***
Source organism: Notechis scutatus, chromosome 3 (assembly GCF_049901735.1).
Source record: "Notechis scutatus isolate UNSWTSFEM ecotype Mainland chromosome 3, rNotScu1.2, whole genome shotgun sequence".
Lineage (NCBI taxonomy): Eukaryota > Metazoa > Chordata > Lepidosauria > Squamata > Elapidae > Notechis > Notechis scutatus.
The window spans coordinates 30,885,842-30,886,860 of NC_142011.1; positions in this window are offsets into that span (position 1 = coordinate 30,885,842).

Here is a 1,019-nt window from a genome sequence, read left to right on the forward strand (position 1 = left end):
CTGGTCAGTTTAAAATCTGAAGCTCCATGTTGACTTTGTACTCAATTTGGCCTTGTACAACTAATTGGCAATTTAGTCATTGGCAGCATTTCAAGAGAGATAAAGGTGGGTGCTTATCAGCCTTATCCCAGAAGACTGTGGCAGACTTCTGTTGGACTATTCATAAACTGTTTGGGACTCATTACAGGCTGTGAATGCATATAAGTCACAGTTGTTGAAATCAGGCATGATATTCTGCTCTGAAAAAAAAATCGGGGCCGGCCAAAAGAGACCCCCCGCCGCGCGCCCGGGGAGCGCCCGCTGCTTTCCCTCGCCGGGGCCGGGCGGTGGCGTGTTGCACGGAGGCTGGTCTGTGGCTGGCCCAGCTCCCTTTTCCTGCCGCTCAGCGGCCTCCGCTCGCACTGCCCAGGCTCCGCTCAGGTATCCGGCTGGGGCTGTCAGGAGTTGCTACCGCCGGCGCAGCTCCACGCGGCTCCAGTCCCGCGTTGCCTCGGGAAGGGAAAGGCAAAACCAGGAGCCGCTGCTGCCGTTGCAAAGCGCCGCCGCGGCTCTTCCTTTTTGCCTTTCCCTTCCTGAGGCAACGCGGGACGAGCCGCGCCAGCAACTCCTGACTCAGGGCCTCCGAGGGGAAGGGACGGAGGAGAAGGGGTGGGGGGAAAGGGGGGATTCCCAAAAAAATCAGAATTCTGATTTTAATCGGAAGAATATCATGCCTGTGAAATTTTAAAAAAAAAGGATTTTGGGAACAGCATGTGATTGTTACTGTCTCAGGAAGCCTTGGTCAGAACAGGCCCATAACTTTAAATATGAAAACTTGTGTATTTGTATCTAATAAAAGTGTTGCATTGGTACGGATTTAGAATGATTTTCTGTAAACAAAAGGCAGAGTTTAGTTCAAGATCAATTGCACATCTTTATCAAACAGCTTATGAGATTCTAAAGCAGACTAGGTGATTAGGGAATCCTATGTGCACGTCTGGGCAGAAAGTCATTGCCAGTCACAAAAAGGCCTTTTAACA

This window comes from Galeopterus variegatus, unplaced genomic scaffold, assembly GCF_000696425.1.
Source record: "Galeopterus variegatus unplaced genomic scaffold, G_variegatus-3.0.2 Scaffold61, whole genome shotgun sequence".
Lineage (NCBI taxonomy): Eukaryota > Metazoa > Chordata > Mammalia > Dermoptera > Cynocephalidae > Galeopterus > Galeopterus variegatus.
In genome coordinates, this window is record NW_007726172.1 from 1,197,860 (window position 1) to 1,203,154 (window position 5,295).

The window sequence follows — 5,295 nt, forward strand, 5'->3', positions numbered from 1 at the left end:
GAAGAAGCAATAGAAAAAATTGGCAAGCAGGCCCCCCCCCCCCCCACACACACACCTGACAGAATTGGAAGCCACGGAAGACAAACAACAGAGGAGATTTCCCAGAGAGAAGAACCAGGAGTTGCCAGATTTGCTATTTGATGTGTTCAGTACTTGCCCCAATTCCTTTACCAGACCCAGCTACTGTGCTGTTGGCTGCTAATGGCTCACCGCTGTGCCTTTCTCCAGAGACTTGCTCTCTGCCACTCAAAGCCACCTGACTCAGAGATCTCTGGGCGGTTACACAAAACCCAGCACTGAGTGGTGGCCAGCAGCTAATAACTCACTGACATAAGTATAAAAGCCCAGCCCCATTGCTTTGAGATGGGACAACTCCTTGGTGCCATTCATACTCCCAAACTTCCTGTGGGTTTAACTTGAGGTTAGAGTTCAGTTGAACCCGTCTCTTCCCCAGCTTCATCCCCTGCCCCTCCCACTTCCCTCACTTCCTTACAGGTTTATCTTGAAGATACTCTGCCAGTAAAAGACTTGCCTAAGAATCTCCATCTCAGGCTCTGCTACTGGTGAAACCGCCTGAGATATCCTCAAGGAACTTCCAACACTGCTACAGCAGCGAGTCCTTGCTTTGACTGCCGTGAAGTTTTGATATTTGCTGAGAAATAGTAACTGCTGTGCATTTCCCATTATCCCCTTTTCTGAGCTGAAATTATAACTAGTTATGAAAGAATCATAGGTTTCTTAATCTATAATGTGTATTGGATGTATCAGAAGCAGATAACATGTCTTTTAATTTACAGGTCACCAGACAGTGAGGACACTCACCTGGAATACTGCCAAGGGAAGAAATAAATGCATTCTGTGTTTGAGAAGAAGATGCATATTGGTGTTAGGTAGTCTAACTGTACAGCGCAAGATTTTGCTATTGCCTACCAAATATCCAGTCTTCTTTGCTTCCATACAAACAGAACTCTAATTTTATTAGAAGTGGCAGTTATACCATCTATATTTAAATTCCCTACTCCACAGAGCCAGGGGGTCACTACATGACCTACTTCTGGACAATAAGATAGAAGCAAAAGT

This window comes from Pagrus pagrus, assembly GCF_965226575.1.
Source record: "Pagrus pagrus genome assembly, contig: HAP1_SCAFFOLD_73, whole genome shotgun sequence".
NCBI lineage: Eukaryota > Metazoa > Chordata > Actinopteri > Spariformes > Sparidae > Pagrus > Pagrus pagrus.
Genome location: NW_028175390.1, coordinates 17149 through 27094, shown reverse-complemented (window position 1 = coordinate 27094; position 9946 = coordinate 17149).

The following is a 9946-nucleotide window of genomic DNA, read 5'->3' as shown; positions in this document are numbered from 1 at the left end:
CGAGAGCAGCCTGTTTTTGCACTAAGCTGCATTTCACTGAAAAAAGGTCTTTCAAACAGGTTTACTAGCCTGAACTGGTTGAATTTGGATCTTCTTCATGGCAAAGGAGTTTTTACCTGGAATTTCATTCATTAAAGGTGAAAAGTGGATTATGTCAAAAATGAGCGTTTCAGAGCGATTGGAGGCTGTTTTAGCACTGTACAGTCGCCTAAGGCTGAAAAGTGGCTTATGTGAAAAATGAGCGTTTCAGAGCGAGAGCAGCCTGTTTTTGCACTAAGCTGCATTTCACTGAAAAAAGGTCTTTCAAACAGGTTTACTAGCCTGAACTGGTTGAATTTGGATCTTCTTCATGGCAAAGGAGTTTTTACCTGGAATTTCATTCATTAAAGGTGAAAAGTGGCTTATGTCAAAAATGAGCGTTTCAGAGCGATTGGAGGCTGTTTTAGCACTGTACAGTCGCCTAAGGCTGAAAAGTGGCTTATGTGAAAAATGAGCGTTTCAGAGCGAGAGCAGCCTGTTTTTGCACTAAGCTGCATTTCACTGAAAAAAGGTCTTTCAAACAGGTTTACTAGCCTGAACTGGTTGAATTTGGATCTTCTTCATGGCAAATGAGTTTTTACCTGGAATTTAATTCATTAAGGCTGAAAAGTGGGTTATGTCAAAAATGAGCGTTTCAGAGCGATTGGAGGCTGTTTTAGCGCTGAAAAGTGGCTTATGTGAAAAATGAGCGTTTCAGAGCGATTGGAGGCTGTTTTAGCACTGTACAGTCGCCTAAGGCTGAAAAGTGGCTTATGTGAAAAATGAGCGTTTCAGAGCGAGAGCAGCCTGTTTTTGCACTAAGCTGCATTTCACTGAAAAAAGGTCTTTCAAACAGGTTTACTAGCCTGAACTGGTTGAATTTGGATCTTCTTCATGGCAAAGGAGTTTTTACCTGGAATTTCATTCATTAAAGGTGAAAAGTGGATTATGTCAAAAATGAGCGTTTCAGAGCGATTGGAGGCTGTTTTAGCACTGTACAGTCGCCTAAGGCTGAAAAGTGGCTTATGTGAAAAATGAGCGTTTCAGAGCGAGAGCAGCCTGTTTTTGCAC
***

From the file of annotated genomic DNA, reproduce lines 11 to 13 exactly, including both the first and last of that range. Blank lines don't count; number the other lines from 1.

The window sequence follows — 5,295 nt, forward strand, 5'->3', positions numbered from 1 at the left end:
GAAGAAGCAATAGAAAAAATTGGCAAGCAGGCCCCCCCCCCCCCCACACACACACCTGACAGAATTGGAAGCCACGGAAGACAAACAACAGAGGAGATTTCCCAGAGAGAAGAACCAGGAGTTGCCAGATTTGCTATTTGATGTGTTCAGTACTTGCCCCAATTCCTTTACCAGACCCAGCTACTGTGCTGTTGGCTGCTAATGGCTCACCGCTGTGCCTTTCTCCAGAGACTTGCTCTCTGCCACTCAAAGCCACCTGACTCAGAGATCTCTGGGCGGTTACACAAAACCCAGCACTGAGTGGTGGCCAGCAGCTAATAACTCACTGACATAAGTATAAAAGCCCAGCCCCATTGCTTTGAGATGGGACAACTCCTTGGTGCCATTCATACTCCCAAACTTCCTGTGGGTTTAACTTGAGGTTAGAGTTCAGTTGAACCCGTCTCTTCCCCAGCTTCATCCCCTGCCCCTCCCACTTCCCTCACTTCCTTACAGGTTTATCTTGAAGATACTCTGCCAGTAAAAGACTTGCCTAAGAATCTCCATCTCAGGCTCTGCTACTGGTGAAACCGCCTGAGATATCCTCAAGGAACTTCCAACACTGCTACAGCAGCGAGTCCTTGCTTTGACTGCCGTGAAGTTTTGATATTTGCTGAGAAATAGTAACTGCTGTGCATTTCCCATTATCCCCTTTTCTGAGCTGAAATTATAACTAGTTATGAAAGAATCATAGGTTTCTTAATCTATAATGTGTATTGGATGTATCAGAAGCAGATAACATGTCTTTTAATTTACAGGTCACCAGACAGTGAGGACACTCACCTGGAATACTGCCAAGGGAAGAAATAAATGCATTCTGTGTTTGAGAAGAAGATGCATATTGGTGTTAGGTAGTCTAACTGTACAGCGCAAGATTTTGCTATTGCCTACCAAATATCCAGTCTTCTTTGCTTCCATACAAACAGAACTCTAATTTTATTAGAAGTGGCAGTTATACCATCTATATTTAAATTCCCTACTCCACAGAGCCAGGGGGTCACTACATGACCTACTTCTGGACAATAAGATAGAAGCAAAAGT

This window comes from Pagrus pagrus, assembly GCF_965226575.1.